Exceptions to individual participation rights must be very narrowly tailored, and refusal of access to personal data should be avoided in almost all cases. This is because it is usually possible to arrange for a trusted third party to access a record on behalf of the data subject where direct access is not permissible.[24] That being said, some exceptions to participation rights may still need to be considered so as not to impose unreasonable demands on controllers and to safeguard the rights and freedoms of others. For instance, if a controller can conclusively demonstrate that individual participation is technically impossible or prohibitively costly in specific cases, it may be exempted from compliance with access requests from the data subject. Similarly, if the exercise of a subject’s participation rights would result in the violation of a statutory mandate to maintain confidentiality, compliance by the controller may be exempted. However, we would like to re-emphasize that all exceptions to individual participation rights must be very narrowly tailored as participation is essential for the individual to retain control over his/her information, which is the primary purpose of any data protection law.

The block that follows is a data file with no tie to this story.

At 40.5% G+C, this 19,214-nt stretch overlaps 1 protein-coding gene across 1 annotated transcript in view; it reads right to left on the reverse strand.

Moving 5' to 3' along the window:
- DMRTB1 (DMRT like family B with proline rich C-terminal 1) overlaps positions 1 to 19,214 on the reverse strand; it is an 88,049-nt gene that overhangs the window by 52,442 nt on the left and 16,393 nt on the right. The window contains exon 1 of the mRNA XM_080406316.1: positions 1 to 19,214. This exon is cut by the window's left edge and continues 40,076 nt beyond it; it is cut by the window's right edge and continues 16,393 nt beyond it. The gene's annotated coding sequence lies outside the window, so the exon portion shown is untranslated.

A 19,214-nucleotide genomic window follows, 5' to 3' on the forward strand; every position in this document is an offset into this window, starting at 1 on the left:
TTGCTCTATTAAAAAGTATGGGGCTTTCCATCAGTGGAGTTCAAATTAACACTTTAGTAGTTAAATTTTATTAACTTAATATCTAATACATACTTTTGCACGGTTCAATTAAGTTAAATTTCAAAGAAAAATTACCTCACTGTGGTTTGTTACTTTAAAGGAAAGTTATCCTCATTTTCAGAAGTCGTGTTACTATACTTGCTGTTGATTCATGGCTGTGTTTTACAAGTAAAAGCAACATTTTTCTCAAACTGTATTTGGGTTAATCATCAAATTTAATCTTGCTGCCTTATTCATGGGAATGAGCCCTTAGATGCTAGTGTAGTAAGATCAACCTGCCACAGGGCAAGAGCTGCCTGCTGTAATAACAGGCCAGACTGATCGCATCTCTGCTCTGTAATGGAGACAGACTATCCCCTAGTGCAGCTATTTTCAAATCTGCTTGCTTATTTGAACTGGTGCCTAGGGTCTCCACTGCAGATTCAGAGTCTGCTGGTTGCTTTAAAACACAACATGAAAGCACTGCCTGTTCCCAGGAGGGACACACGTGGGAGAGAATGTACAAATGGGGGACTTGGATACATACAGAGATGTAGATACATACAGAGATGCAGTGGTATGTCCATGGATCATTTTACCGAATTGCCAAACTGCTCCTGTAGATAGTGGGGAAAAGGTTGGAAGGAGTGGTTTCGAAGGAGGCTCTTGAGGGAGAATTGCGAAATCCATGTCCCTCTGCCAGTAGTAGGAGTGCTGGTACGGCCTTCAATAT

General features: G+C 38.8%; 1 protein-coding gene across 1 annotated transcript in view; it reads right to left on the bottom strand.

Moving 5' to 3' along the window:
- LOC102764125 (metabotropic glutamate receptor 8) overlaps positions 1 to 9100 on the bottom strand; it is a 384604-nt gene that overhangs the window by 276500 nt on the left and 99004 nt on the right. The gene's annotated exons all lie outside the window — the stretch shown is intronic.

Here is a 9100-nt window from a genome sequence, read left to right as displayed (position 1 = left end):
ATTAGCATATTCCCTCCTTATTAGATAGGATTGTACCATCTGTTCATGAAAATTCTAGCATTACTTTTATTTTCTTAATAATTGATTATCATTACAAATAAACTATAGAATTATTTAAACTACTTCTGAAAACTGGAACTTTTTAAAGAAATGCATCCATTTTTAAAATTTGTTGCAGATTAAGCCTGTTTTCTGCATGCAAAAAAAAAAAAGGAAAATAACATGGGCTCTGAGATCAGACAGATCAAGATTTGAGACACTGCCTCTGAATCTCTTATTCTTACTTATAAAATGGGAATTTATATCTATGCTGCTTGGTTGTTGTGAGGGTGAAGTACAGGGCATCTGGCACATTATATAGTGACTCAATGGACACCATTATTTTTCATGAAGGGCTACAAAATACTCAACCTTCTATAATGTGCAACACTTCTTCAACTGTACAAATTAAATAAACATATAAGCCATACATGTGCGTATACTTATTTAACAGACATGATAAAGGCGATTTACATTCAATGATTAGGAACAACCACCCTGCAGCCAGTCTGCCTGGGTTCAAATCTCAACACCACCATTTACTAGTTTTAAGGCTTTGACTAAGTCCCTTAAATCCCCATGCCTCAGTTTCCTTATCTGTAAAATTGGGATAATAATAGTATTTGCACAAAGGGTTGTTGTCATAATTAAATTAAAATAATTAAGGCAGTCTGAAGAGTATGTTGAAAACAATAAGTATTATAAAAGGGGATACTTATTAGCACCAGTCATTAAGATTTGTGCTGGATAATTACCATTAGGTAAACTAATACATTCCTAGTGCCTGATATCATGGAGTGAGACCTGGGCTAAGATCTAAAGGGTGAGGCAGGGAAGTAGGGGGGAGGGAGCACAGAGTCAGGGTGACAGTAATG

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9. Individual Participation Rights – 2

1. What are your views on the above individual participation rights?